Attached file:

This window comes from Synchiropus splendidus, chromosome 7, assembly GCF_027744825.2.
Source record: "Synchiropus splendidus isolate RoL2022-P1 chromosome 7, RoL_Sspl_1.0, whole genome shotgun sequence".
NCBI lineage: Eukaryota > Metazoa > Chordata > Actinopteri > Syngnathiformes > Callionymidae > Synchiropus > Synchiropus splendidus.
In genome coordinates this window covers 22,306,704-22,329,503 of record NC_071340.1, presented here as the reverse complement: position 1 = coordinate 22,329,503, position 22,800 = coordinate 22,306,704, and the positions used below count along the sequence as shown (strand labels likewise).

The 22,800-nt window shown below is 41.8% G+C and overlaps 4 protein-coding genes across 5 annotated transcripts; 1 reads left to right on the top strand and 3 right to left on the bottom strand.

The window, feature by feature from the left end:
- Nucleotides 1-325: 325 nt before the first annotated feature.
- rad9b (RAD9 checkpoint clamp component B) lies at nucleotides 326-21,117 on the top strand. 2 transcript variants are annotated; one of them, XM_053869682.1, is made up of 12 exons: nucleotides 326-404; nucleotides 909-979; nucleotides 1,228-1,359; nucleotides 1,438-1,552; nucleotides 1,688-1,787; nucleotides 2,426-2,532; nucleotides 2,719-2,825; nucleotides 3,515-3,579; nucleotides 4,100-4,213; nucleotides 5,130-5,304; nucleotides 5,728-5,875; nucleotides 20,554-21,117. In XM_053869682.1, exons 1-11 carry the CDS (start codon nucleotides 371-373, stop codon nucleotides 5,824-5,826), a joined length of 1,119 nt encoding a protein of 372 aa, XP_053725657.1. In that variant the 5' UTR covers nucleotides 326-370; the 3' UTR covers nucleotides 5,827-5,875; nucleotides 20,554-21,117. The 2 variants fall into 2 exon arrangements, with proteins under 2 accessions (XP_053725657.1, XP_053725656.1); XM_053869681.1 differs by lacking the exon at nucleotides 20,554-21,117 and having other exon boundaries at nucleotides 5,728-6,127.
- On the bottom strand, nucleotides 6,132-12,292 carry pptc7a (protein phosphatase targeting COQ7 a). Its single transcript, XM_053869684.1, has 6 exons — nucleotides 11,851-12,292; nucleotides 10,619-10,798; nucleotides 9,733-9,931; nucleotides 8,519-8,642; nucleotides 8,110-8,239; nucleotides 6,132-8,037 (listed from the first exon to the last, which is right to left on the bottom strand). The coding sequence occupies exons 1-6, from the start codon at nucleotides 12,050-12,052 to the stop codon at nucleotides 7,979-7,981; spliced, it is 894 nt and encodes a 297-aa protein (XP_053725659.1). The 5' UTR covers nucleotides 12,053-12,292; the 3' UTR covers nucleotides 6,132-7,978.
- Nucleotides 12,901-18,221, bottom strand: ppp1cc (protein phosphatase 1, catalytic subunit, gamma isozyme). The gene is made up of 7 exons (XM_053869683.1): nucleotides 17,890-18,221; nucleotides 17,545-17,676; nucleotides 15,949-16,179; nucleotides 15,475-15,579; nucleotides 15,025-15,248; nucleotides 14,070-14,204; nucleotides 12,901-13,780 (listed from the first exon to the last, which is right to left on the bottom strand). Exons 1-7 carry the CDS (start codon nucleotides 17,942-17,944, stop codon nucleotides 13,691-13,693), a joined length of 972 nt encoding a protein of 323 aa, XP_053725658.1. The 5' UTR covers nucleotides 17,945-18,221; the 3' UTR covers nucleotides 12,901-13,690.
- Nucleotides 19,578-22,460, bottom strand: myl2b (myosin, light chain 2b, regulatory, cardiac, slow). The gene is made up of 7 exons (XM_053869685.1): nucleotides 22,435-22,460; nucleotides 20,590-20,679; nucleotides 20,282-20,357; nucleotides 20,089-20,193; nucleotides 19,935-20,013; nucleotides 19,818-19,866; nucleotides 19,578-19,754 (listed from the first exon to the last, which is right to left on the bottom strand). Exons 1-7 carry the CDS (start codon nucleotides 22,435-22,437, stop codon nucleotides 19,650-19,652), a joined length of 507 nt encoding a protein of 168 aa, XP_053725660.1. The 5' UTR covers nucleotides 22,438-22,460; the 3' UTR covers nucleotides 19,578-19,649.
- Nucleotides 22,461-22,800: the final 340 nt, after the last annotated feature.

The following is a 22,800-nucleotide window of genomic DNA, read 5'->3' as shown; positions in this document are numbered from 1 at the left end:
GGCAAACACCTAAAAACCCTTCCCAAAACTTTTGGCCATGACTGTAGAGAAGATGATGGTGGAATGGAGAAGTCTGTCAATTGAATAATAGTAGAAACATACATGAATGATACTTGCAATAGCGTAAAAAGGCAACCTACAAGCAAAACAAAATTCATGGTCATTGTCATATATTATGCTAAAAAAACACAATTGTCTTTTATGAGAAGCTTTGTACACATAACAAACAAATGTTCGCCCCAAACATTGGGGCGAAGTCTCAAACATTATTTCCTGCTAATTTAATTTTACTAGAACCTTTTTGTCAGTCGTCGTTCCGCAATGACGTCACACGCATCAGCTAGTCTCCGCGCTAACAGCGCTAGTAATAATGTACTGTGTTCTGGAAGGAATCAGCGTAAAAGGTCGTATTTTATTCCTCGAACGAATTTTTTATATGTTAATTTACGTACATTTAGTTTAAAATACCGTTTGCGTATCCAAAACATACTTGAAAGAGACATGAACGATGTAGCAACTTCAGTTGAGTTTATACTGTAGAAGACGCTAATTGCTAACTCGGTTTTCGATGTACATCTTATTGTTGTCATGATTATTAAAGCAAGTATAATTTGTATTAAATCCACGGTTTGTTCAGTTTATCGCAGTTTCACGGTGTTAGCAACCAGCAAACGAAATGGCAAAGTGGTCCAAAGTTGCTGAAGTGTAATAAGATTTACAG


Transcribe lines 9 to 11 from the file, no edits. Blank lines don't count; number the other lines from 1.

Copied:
- On the bottom strand, nucleotides 6,132-12,292 carry pptc7a (protein phosphatase targeting COQ7 a). Its single transcript, XM_053869684.1, has 6 exons — nucleotides 11,851-12,292; nucleotides 10,619-10,798; nucleotides 9,733-9,931; nucleotides 8,519-8,642; nucleotides 8,110-8,239; nucleotides 6,132-8,037 (listed from the first exon to the last, which is right to left on the bottom strand). The coding sequence occupies exons 1-6, from the start codon at nucleotides 12,050-12,052 to the stop codon at nucleotides 7,979-7,981; spliced, it is 894 nt and encodes a 297-aa protein (XP_053725659.1). The 5' UTR covers nucleotides 12,053-12,292; the 3' UTR covers nucleotides 6,132-7,978.
- Nucleotides 12,901-18,221, bottom strand: ppp1cc (protein phosphatase 1, catalytic subunit, gamma isozyme). The gene is made up of 7 exons (XM_053869683.1): nucleotides 17,890-18,221; nucleotides 17,545-17,676; nucleotides 15,949-16,179; nucleotides 15,475-15,579; nucleotides 15,025-15,248; nucleotides 14,070-14,204; nucleotides 12,901-13,780 (listed from the first exon to the last, which is right to left on the bottom strand). Exons 1-7 carry the CDS (start codon nucleotides 17,942-17,944, stop codon nucleotides 13,691-13,693), a joined length of 972 nt encoding a protein of 323 aa, XP_053725658.1. The 5' UTR covers nucleotides 17,945-18,221; the 3' UTR covers nucleotides 12,901-13,690.
- Nucleotides 19,578-22,460, bottom strand: myl2b (myosin, light chain 2b, regulatory, cardiac, slow). The gene is made up of 7 exons (XM_053869685.1): nucleotides 22,435-22,460; nucleotides 20,590-20,679; nucleotides 20,282-20,357; nucleotides 20,089-20,193; nucleotides 19,935-20,013; nucleotides 19,818-19,866; nucleotides 19,578-19,754 (listed from the first exon to the last, which is right to left on the bottom strand). Exons 1-7 carry the CDS (start codon nucleotides 22,435-22,437, stop codon nucleotides 19,650-19,652), a joined length of 507 nt encoding a protein of 168 aa, XP_053725660.1. The 5' UTR covers nucleotides 22,438-22,460; the 3' UTR covers nucleotides 19,578-19,649.